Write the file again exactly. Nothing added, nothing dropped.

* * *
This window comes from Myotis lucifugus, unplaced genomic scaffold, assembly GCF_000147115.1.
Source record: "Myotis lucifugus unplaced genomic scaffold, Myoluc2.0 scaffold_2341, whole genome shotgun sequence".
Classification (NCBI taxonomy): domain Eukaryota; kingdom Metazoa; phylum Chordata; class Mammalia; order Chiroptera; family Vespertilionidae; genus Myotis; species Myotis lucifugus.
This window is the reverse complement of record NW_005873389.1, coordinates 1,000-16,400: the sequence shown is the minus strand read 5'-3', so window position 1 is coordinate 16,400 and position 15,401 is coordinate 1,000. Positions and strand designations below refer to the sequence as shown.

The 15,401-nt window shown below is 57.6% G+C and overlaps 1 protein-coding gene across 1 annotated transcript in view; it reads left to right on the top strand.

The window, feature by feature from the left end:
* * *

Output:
This window comes from Myotis lucifugus, unplaced genomic scaffold, assembly GCF_000147115.1.
Source record: "Myotis lucifugus unplaced genomic scaffold, Myoluc2.0 scaffold_2341, whole genome shotgun sequence".
Classification (NCBI taxonomy): domain Eukaryota; kingdom Metazoa; phylum Chordata; class Mammalia; order Chiroptera; family Vespertilionidae; genus Myotis; species Myotis lucifugus.
This window is the reverse complement of record NW_005873389.1, coordinates 1,000-16,400: the sequence shown is the minus strand read 5'-3', so window position 1 is coordinate 16,400 and position 15,401 is coordinate 1,000. Positions and strand designations below refer to the sequence as shown.

The 15,401-nt window shown below is 57.6% G+C and overlaps 1 protein-coding gene across 1 annotated transcript in view; it reads left to right on the top strand.

The window, feature by feature from the left end: